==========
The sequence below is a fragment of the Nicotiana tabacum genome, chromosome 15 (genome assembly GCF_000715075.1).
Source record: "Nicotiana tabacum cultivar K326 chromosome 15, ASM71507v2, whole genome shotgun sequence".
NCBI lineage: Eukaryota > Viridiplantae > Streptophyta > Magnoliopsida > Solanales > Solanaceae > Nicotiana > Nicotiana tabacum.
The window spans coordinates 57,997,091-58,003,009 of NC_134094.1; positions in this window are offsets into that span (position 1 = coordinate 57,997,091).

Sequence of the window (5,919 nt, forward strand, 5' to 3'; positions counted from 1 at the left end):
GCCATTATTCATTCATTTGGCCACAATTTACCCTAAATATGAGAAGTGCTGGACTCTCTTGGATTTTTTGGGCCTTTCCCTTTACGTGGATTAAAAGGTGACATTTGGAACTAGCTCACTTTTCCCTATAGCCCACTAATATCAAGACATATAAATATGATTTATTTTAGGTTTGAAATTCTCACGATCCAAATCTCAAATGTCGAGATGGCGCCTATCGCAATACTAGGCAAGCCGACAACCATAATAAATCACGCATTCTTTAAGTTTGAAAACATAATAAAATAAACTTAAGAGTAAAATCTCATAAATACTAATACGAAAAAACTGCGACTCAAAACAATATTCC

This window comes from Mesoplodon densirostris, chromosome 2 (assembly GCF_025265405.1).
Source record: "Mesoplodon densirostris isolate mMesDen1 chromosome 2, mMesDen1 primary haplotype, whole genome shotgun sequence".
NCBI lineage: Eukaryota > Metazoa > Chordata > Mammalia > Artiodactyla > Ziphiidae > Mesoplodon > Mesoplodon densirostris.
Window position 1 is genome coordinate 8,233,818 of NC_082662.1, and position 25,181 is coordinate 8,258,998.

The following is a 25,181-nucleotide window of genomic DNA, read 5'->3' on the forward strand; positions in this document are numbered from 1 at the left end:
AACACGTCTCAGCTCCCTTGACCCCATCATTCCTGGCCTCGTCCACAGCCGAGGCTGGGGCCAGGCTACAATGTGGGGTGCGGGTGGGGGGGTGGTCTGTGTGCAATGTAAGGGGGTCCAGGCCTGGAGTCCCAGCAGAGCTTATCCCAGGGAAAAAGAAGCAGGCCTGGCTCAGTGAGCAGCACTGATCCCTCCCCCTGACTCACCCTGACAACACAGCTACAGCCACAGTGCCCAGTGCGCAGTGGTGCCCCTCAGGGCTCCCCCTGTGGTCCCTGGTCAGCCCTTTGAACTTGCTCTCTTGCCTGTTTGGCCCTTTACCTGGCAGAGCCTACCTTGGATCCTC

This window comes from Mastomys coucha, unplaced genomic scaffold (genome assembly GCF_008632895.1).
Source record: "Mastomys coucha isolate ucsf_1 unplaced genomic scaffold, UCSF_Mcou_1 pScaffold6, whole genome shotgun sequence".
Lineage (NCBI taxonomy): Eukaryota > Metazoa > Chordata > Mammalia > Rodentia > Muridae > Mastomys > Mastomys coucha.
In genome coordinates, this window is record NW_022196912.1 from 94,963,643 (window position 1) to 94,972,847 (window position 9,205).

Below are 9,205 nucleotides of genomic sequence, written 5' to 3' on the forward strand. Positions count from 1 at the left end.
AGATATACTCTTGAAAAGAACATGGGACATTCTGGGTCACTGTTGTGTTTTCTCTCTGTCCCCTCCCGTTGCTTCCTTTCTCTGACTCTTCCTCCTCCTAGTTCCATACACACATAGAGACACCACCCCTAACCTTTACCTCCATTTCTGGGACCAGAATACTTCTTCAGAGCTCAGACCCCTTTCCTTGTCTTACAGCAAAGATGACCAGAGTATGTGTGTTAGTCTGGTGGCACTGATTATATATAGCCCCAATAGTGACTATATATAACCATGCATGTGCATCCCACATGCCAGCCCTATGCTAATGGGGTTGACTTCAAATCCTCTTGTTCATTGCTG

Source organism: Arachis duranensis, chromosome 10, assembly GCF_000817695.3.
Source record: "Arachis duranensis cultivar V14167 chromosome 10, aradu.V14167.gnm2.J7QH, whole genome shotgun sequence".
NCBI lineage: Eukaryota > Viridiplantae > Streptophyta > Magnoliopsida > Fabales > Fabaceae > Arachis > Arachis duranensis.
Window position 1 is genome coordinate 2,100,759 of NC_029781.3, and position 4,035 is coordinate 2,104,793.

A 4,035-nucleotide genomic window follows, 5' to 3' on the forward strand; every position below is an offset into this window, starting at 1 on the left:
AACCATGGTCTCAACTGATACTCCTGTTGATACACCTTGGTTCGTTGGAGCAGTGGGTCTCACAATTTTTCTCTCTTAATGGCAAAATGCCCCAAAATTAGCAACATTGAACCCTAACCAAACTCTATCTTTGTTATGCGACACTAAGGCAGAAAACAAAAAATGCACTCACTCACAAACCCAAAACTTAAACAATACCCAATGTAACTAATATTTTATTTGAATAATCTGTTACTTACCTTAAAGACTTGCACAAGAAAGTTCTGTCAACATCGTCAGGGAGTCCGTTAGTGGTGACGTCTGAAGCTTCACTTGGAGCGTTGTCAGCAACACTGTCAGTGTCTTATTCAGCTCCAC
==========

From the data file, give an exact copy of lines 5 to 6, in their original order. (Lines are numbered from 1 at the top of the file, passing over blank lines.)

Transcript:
Sequence of the window (5,919 nt, forward strand, 5' to 3'; positions counted from 1 at the left end):
GCCATTATTCATTCATTTGGCCACAATTTACCCTAAATATGAGAAGTGCTGGACTCTCTTGGATTTTTTGGGCCTTTCCCTTTACGTGGATTAAAAGGTGACATTTGGAACTAGCTCACTTTTCCCTATAGCCCACTAATATCAAGACATATAAATATGATTTATTTTAGGTTTGAAATTCTCACGATCCAAATCTCAAATGTCGAGATGGCGCCTATCGCAATACTAGGCAAGCCGACAACCATAATAAATCACGCATTCTTTAAGTTTGAAAACATAATAAAATAAACTTAAGAGTAAAATCTCATAAATACTAATACGAAAAAACTGCGACTCAAAACAATATTCC